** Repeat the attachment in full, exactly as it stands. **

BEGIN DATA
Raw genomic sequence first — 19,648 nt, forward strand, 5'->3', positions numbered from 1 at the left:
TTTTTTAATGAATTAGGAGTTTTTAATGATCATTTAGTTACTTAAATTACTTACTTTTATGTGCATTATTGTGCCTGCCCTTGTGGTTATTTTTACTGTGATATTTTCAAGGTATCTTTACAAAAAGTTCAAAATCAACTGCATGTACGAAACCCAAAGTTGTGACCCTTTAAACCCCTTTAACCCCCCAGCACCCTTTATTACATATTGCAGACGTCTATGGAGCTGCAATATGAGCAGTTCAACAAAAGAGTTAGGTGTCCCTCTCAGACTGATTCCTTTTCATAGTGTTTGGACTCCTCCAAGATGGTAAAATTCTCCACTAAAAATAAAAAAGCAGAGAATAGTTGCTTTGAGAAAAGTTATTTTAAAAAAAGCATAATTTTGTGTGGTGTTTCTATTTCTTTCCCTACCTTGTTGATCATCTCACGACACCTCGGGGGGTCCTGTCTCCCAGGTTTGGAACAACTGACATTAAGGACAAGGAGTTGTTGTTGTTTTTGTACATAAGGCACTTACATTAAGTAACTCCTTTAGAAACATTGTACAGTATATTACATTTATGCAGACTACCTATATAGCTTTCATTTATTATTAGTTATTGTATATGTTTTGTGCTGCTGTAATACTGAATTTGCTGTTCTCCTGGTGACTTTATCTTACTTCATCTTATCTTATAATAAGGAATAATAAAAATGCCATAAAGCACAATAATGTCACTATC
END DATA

Raw genomic sequence first — 19,648 nt, forward strand, 5'->3', positions numbered from 1 at the left:
TTTTTTAATGAATTAGGAGTTTTTAATGATCATTTAGTTACTTAAATTACTTACTTTTATGTGCATTATTGTGCCTGCCCTTGTGGTTATTTTTACTGTGATATTTTCAAGGTATCTTTACAAAAAGTTCAAAATCAACTGCATGTACGAAACCCAAAGTTGTGACCCTTTAAACCCCTTTAACCCCCCAGCACCCTTTATTACATATTGCAGACGTCTATGGAGCTGCAATATGAGCAGTTCAACAAAAGAGTTAGGTGTCCCTCTCAGACTGATTCCTTTTCATAGTGTTTGGACTCCTCCAAGATGGTAAAATTCTCCACTAAAAATAAAAAAGCAGAGAATAGTTGCTTTGAGAAAAGTTATTTTAAAAAAAGCATAATTTTGTGTGGTGTTTCTATTTCTTTCCCTACCTTGTTGATCATCTCACGACACCTCGGGGGGTCCTGTCTCCCAGGTTTGGAACAACTGACATTAAGGACAAGGAGTTGTTGTTGTTTTTGTACATAAGGCACTTACATTAAGTAACTCCTTTAGAAACATTGTACAGTATATTACATTTATGCAGACTACCTATATAGCTTTCATTTATTATTAGTTATTGTATATGTTTTGTGCTGCTGTAATACTGAATTTGCTGTTCTCCTGGTGACTTTATCTTACTTCATCTTATCTTATAATAAGGAATAATAAAAATGCCATAAAGCACAATAATGTCACTATC